*469 Id. 107 S. Ct. at 742 n. 6 (emphasis added; citations omitted). As Justice Blackmun noted in his special concurring opinion, joined by two other justices:The underlying rationale for allowing an inventory exception to the Fourth Amendment warrant rule is that police officers are not vested with discretion to determine the scope of the inventory search. This absence of discretion ensures that inventory searches will not be used as a purposeful and general means of discovering evidence of crime. Thus, it is permissible for police officers to open closed containers in an inventory search only if they are following standard police procedures that mandate the opening of such containers in every impounded vehicle.
Id. at 744 (Blackmun, Powell & O'Connor, JJ., concurring) (emphasis added; citation omitted).
The impermissible discretion to open or not to open containers is evident in this case. Contrary to Bertine's holding, the Florida Highway Patrol ("Patrol"), at least upon this record, operates under no mandatory standardized policy regarding closed containers. Unlike in Bertine, this record is devoid of any trial-court finding "that the police department's standard procedures did mandate the opening of closed containers and the listing of their contents." Id. Joining this action as amicus curiae, the Patrol itself has submitted copies of relevant portions of its Policy Manual, which fail to address the question. Chapter 16 of the Policy Manual, governing the receipt of property and vehicles, speaks in general terms and requires nothing more than an "[i]nventory of all articles in the vehicle... such as articles of clothing, equipment and tools." Policy Manual, at 16-4. There is no mention of opening closed containers.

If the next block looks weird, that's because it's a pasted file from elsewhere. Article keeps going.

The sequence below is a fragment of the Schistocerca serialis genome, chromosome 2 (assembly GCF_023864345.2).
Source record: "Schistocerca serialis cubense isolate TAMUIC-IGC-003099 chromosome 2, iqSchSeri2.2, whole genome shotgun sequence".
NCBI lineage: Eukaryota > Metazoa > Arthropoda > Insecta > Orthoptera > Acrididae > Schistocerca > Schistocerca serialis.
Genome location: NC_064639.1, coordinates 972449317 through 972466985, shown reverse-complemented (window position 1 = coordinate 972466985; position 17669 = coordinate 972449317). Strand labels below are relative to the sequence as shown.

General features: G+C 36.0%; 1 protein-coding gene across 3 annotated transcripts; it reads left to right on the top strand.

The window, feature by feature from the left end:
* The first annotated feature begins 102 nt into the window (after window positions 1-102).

In the absence of a policy specifically requiring the opening of closed containers found during a legitimate inventory search, Bertine prohibits us from countenancing the procedure followed in this instance. The police under Bertine must mandate either that all containers will be opened during an inventory search, or that no containers will be opened. There can be no room for discretion. Since this record reveals no such mandatory policy, we must hold that the opening of the luggage in this instance violated Bertine.The Impoundment Issue